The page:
We don’t want our readers to be annoyed to death with banners and pop-ups. As a result, Hikerlore is completely advertisement free.  Instead, we focus on providing quality content.

Also, we sell handicrafts and photographs that we make on the road to support ourselves.  Even more, your patronage will allow us to continue to write useful articles for you about our scenic trails, national parks, and other outdoor travel experiences.  Visit our shop here.  So Happy trails to you!

Please Contribute

It is because of your contribution that we will be able to continue to discover and give you the skinny on the cool places in outdoor adventure.

Please consider what our content means to you.  Even the smallest contribution means that we can continue to produce for our readers.

  • to visit Hikerlore’s SmugMug account, click here.

Our Vision & Mission

To inspire our readers to improve their quality of life through outdoor travel by providing fun stories, and useful insight and experience.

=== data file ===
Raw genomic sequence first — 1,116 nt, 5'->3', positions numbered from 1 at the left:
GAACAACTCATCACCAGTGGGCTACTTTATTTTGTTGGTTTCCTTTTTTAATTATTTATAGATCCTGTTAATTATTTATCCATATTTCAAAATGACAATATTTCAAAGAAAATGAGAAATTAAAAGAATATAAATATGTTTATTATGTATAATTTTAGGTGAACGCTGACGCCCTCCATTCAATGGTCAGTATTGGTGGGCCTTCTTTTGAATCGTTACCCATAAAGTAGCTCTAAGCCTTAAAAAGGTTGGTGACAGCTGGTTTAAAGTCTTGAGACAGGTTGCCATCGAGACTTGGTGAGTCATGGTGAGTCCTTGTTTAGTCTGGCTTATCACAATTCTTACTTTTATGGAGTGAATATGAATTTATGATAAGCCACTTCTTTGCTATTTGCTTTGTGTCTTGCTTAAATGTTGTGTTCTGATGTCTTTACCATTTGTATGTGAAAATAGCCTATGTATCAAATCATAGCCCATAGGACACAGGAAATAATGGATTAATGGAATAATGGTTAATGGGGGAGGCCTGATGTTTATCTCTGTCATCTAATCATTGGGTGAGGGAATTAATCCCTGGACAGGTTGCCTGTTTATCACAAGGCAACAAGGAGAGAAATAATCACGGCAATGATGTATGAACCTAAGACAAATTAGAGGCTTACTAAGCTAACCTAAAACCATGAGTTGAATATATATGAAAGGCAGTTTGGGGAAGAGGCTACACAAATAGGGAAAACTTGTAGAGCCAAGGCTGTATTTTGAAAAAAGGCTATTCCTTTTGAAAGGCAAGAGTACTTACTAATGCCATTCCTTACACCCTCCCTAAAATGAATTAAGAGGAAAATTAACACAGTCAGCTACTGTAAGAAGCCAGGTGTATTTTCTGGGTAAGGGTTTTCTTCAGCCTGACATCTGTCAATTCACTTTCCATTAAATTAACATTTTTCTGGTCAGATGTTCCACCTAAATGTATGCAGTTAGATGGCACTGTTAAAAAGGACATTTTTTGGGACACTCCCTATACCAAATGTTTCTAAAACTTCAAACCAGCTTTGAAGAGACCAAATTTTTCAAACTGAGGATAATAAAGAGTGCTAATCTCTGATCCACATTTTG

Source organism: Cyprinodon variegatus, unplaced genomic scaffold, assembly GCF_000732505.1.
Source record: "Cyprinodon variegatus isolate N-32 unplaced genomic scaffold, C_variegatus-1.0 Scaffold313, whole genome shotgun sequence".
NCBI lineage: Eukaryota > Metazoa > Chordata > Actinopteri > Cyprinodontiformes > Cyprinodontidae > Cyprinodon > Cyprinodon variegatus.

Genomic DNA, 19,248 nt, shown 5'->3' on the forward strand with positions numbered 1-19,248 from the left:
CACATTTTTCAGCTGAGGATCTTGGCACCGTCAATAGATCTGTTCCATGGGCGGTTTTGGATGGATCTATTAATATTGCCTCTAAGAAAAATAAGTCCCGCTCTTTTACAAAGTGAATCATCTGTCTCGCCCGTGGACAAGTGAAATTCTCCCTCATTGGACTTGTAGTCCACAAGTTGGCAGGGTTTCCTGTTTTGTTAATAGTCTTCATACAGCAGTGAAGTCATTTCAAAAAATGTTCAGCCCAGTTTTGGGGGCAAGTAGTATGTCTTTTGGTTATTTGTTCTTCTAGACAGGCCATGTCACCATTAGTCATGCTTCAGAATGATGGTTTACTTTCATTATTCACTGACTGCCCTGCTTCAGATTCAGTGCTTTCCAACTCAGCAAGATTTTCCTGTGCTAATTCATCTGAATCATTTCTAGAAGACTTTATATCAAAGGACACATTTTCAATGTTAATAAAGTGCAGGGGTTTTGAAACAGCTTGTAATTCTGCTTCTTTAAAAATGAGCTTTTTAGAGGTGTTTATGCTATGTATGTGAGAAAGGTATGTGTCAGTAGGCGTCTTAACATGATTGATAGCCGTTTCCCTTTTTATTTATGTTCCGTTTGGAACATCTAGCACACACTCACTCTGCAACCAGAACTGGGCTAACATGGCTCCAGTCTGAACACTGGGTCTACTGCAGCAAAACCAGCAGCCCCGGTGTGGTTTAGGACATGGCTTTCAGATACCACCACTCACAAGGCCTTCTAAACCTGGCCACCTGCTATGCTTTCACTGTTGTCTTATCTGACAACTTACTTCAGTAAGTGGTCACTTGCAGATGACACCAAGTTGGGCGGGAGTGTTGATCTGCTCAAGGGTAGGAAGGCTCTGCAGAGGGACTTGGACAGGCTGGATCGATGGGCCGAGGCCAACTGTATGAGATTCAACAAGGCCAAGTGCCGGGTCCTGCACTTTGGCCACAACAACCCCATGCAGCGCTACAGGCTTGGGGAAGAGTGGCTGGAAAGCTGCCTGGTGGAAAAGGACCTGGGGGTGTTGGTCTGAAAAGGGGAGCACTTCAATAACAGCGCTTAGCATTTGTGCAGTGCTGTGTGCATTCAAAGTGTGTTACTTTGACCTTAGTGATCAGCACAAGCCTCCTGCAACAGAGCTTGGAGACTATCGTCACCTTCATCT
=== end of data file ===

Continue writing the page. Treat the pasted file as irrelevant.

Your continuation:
Our Values

Authenticity: We like to keep it real

Minimalism: We live very simply

Conservation: We promote our parks

Quality: We strive for excellence in our work

Passion: We have strong, positive emotion for what we do

Integrity: We have moral uprightness in our work

Respect: We have admiration for others’ abilities and efforts

Community: We cultivate fellowship with others

Courage: We face our fears

Our Readers

Outdoor enthusiasts and any person looking to improve their quality of life through outdoor travel experiences.
Above all, it is our goal to provide inspiring and useful content to our readers.

2 Responses

  1. misti
    | Reply

    Looks like a gorgeous series of trails! I’d love to get to the northern areas of the US at some point for some of these trails!

    • Stretch
      | Reply

      It is really pretty up there! I highly recommend Isle Royale National Park, if you’re ever up that way. You’d love the plants. They have some very interesting species.

Leave a Reply

Your email address will not be published. Required fields are marked *